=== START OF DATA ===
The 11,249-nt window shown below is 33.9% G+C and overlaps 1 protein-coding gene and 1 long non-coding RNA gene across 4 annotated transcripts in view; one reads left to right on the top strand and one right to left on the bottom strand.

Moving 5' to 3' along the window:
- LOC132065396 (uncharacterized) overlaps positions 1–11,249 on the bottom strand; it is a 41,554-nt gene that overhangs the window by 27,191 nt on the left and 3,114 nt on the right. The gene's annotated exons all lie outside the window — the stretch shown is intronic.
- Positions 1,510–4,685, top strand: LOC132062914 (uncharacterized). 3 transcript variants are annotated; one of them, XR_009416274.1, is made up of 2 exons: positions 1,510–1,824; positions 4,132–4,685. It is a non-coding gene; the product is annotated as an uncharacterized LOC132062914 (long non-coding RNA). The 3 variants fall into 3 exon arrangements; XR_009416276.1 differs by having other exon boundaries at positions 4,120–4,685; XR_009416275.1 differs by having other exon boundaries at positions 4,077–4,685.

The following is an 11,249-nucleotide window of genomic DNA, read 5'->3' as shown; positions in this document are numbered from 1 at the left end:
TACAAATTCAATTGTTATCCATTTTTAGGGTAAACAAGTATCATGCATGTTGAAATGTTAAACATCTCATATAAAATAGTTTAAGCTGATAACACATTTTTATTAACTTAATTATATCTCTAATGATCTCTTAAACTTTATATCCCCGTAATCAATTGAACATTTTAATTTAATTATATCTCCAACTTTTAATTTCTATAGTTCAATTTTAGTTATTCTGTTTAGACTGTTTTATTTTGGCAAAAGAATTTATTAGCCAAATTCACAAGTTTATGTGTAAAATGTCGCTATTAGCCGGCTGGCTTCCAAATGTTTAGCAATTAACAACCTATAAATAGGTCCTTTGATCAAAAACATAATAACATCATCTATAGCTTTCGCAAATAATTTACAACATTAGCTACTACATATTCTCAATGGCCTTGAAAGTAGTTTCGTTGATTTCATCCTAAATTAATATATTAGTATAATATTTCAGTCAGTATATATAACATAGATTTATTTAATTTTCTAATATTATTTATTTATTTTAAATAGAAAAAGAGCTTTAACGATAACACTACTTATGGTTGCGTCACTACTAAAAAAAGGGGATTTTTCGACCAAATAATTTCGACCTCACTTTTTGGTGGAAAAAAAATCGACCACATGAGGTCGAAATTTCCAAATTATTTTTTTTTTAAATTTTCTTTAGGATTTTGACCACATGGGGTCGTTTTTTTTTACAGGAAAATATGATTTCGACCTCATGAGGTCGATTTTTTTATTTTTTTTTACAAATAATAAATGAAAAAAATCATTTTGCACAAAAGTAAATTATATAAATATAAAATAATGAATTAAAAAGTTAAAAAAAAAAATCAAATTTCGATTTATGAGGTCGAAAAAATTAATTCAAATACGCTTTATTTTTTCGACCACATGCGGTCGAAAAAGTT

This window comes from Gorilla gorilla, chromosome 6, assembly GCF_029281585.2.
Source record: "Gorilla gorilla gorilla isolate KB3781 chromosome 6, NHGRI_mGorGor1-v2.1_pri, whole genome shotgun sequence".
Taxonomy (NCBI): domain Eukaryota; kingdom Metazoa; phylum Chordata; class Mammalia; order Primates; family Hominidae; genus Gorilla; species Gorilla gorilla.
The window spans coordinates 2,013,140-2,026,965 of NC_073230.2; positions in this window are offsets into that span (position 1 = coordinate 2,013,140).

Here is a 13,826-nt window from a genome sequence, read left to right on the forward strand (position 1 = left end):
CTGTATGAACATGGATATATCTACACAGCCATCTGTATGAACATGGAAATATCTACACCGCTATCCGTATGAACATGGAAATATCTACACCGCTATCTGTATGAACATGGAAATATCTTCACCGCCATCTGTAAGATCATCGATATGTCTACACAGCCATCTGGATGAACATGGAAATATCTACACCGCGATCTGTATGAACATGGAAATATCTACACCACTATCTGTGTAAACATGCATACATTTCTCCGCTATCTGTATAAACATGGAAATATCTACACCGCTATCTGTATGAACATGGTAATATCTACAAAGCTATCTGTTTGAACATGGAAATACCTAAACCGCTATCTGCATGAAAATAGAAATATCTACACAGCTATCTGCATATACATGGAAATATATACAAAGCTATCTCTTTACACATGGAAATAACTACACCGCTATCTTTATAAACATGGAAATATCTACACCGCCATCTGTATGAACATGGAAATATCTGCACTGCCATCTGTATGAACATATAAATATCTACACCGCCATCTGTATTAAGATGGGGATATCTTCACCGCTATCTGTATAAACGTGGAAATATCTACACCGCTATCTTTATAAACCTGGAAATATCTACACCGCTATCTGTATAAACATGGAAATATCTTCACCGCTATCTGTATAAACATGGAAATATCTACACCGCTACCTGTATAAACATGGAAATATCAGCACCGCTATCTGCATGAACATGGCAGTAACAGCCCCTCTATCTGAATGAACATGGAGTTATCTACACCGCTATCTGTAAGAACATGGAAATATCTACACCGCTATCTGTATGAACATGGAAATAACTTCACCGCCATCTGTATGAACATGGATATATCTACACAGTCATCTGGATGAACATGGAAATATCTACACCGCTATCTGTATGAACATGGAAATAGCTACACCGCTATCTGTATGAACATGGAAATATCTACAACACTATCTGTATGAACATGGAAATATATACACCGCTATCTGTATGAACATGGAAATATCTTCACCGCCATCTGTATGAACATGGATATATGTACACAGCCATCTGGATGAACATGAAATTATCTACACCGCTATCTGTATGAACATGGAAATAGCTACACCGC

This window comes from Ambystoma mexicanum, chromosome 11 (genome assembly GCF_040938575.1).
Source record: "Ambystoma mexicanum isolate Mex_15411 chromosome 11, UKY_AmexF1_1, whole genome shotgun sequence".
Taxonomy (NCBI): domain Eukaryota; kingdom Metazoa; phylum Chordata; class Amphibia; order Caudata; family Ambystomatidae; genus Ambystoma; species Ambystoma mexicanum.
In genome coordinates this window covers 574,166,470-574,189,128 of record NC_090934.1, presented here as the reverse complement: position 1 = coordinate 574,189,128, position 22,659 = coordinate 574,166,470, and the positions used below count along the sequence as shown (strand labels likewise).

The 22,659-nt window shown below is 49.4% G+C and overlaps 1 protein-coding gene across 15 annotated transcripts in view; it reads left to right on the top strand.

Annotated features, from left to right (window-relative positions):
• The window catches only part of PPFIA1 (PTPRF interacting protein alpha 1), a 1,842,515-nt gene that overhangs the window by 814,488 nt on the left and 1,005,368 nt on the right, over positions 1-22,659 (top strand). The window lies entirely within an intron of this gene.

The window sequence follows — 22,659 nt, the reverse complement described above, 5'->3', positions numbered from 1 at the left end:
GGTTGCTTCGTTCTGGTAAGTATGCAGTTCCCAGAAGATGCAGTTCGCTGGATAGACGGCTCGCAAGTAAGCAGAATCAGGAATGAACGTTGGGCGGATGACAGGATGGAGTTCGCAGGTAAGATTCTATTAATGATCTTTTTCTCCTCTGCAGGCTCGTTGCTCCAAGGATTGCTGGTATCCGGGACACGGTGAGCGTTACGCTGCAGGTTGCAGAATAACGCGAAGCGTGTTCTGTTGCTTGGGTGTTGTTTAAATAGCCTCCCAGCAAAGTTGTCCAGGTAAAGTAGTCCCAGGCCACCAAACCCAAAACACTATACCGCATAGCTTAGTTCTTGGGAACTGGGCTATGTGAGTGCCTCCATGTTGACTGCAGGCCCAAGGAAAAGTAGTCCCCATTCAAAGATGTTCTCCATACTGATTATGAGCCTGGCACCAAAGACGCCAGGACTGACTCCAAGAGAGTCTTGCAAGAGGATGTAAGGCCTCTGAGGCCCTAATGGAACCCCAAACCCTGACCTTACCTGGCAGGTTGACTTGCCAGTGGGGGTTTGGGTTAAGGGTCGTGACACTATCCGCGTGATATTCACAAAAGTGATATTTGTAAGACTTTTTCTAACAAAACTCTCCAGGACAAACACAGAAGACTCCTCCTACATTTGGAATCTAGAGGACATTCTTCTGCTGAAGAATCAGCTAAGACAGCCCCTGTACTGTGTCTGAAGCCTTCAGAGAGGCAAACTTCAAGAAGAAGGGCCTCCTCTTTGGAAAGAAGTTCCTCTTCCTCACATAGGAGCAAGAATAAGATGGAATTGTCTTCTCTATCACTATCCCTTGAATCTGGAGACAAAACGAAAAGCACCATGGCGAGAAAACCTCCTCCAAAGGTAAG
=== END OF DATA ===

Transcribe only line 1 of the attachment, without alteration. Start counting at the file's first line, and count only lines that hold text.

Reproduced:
The 11,249-nt window shown below is 33.9% G+C and overlaps 1 protein-coding gene and 1 long non-coding RNA gene across 4 annotated transcripts in view; one reads left to right on the top strand and one right to left on the bottom strand.